In a decision released Thursday by the U.S. Ninth Circuit Court of Appeals, in the case of Baker v. Kealoha, the court followed the lead of the recent Peruta case to declare Hawaii’s restrictions on firearms carry unconstitutional under the Second Amendment.

The case was heard by the same trio of judges who sat on the earlier Peruta and Richards cases in California, which challenged the state’s restrictive ‘may issue’ policies that required concealed carry permit applicants to show “good cause” to warrant a permit. The judges, O’Scannlain, Thomas, and Callahan, heard Baker in December 2013 and issued their findings Thursday.

“In Peruta, we concluded that the Second Amendment provides a responsible, law-abiding citizen with the right to carry an operable handgun outside the home for the purpose of self-defense,” wrote the Judge O’Scannlain for the two-judge majority decision in a memorandum.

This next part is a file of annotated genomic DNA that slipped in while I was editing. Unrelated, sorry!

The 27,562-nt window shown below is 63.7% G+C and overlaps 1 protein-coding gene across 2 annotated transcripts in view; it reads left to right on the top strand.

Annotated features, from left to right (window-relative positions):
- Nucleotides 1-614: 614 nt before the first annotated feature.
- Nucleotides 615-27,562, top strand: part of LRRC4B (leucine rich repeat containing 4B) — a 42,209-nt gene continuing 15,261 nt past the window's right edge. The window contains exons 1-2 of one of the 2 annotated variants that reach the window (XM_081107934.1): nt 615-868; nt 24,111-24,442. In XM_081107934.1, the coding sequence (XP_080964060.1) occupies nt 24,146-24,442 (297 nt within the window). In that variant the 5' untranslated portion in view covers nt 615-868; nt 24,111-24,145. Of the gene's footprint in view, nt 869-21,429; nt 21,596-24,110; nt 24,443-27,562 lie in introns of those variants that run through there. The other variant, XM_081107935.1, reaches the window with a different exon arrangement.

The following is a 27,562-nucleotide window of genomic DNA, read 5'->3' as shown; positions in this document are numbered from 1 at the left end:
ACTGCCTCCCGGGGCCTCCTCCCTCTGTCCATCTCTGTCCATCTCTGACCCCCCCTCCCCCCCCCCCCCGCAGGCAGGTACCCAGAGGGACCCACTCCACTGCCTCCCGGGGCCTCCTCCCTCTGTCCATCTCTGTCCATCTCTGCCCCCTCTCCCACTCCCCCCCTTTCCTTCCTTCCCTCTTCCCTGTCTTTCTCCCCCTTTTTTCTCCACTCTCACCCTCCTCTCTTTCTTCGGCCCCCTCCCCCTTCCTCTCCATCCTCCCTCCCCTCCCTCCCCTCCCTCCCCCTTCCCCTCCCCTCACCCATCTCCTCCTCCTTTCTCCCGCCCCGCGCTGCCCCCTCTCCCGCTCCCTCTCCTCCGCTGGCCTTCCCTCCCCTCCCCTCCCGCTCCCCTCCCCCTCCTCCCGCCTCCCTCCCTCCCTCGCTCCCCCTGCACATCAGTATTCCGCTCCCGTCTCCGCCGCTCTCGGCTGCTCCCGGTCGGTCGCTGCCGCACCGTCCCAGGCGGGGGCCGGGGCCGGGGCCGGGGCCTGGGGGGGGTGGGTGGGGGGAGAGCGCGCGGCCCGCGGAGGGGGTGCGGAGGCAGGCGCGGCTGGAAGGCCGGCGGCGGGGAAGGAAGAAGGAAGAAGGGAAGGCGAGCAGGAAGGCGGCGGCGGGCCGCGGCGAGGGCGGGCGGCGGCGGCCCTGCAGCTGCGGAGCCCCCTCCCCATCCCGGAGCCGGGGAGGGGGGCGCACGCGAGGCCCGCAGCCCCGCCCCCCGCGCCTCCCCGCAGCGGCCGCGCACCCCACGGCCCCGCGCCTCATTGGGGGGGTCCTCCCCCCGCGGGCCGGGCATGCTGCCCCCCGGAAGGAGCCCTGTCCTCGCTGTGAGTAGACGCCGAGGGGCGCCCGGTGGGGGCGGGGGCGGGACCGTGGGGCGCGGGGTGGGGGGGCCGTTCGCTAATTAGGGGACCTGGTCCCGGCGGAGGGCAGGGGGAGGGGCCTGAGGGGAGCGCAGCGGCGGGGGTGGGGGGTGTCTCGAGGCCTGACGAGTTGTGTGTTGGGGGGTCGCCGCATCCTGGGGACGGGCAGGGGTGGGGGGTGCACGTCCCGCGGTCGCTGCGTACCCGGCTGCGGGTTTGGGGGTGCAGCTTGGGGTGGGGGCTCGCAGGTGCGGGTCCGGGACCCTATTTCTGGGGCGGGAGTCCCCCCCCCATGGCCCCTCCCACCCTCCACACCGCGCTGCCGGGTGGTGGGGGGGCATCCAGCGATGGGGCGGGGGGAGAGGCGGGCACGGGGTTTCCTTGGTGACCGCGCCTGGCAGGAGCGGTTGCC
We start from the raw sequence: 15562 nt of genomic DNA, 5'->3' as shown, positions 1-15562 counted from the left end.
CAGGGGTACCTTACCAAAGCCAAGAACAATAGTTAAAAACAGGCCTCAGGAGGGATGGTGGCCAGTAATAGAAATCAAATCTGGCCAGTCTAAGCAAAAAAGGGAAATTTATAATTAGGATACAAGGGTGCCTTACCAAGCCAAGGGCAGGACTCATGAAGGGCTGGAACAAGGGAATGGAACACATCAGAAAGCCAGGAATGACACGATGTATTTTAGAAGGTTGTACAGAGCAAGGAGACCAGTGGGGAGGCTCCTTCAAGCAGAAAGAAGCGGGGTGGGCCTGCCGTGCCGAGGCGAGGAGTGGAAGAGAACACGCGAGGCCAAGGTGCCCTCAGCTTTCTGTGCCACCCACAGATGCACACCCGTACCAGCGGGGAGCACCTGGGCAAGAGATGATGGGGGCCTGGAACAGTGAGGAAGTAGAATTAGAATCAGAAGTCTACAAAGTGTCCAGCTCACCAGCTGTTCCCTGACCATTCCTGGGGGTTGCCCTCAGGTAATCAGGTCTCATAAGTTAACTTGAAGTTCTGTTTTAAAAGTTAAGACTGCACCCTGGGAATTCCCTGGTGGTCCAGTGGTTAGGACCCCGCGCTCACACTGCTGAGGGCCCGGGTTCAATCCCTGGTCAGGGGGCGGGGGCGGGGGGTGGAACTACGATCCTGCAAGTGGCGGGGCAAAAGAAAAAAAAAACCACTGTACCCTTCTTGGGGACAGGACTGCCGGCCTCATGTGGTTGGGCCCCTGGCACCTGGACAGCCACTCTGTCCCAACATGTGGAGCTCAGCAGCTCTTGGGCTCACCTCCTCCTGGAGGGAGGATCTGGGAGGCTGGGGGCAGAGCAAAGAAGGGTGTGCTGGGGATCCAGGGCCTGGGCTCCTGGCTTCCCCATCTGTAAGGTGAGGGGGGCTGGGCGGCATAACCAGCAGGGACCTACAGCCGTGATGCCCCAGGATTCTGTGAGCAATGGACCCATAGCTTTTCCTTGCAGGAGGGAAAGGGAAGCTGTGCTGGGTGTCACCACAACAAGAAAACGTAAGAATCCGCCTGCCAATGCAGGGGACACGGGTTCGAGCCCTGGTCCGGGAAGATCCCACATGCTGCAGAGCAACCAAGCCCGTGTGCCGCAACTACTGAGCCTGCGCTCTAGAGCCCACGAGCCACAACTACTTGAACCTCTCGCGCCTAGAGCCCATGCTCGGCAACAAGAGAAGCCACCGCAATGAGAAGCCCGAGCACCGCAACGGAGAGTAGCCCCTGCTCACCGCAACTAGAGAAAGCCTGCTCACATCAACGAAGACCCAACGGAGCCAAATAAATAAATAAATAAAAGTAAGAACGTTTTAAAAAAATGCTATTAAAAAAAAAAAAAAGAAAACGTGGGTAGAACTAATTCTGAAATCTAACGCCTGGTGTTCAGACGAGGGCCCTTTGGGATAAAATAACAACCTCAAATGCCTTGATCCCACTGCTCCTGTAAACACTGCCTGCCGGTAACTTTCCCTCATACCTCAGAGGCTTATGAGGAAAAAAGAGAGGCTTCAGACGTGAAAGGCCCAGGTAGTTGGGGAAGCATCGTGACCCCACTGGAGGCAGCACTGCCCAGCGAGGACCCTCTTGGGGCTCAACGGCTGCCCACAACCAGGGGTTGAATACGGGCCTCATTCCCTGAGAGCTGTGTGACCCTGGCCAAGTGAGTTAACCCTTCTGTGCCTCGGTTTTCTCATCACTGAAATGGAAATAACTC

“In light of our holding in Peruta, the district court made an error of law when it concluded that the Hawaii statutes did not implicate protected Second Amendment activity.”

Judge Sidney Thomas, who also dissented on the Peruta case, chose to do so on the Baker decision as well, citing that the Hawaii case came to the Ninth Circuit via a different procedural process than its predecessor. He also noted that, “there is simply no justification for a broadside interference with state law enforcement” by the court.

Hawaii has some of the strictest concealed carry laws in the country. In 2012, just four private citizens applied for a concealed carry license in the City & County of Honolulu, while one applied in Maui County, and all five were denied at the discretion of the respective county police chief.

This case is one of plaintiff Christopher Baker, a resident of Honolulu County who applied for and was denied a concealed carry permit by the Honolulu Police Chief without reason or explanation.